An investigation of mosaic/chimaerism in the domestic horse (Equus caballus caballus) : a thesis presented in partial fulfilment of the requirements for the degree of Doctor of Philosophy in Cytogenetics at Massey University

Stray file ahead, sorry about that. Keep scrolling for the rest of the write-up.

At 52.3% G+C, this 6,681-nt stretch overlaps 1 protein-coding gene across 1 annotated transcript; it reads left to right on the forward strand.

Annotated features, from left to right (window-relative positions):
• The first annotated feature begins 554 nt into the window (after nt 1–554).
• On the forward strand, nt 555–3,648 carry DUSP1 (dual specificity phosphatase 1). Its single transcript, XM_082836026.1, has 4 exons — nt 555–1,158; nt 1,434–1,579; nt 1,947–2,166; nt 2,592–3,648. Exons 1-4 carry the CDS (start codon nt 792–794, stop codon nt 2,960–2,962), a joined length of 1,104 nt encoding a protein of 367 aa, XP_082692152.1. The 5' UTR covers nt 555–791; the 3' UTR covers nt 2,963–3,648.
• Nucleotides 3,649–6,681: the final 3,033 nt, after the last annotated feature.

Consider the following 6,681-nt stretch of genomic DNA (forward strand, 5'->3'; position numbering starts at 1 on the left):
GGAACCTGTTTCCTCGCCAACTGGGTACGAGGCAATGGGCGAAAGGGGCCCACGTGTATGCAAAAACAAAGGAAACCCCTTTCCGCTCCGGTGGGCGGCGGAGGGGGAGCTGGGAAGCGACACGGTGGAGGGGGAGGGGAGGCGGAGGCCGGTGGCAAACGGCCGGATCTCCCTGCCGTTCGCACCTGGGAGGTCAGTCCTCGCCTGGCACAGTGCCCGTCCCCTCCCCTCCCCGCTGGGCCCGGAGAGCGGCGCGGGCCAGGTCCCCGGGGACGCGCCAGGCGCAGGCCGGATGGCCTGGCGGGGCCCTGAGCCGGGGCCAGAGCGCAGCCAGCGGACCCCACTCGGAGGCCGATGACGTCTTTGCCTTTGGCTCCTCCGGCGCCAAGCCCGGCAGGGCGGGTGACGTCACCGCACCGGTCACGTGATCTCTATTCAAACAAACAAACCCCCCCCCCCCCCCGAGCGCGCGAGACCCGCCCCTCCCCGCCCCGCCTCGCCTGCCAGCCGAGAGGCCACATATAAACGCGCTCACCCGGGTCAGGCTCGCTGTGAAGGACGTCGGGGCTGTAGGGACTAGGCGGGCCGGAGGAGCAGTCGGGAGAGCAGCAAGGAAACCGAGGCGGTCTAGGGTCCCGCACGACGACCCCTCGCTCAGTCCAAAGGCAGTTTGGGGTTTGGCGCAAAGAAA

This study involved three aspects of the field of Cytogenetics applied to the domestic horse (E. caballus caballus). The first aspect, the identification and investigation of individuals with cytogenetic anomalies, is fundamental to Cytogenetics. The individuals discovered, however, pointed to the close interrelationship of Cytogenetic and Genetic research. Thirdly, questions of fertility, and in one mare the tentative demonstration of an application of cytogenetics in veterinary clinical evaluation, were concerned with functions of Clinical Cytogenetics. The primary hypothesis of this study was that individuals with abnormal sex chromosome constitutions, the majority of which are either mosaics or chimaeras, form a significant proportion of some E. c. caballus breeds, in particular the Thoroughbred Breed. Subsidiary to that hypothesis was that these mosaic/chimaeras as a group were disproportionately responsible for the sub-fertility of some horse populations, through infertility, sub-fertility and generating abnormal offspring. Five horses were investigated. One, a XY/XYY/?XO mosaic/chimaeric stallion was fully fertile. However, he sired an XO still-born filly. Limited studies of three of his relatives and three of his other progeny, suggested the possibility of cytogenetic anomalies in that kinship. He was the first reported stallion with an XYY line, and his XO filly was the first reported still-born foal with a chromosome abnormality. Two 64,XX/65,XXY mares with no physical signs of intersexuality were studied. One was infertile, however, there was insufficient information to assess the other mare's fertility. An infertile mare was discovered and investigated in depth, which had 65,XXX/65,XXY/ 64,XX/66,XXY/66,XXXX mixoploid mosaic/chimaerism, although she was primarily a triple-X mare. The fourth mare was primarily thought to be a proliferative mosaic, which exhibited mitotic instability. Post mortem evidence, however, confirmed that she had been cytogenetically abnormal and that she probably was a mosaic/chimaera. Aside from one XX/XXY mare, which had been born with congenital defects, there was nothing either in the history or phenotype of these five horses to distinguish them from other Thoroughbreds. Only one of the mares was presented for analysis because of infertility, although two of the other mares might have been termed "shy breeders". The discovery of all the major sex chromosome aneuploid conditions infrequently found in humans, XO, XXY, XYY and XXX, in the mosaic/chimaeric condition among less than 200 Thoroughbreds evaluated, suggested that chromosome anomalies are prevalent in the Thoroughbred population.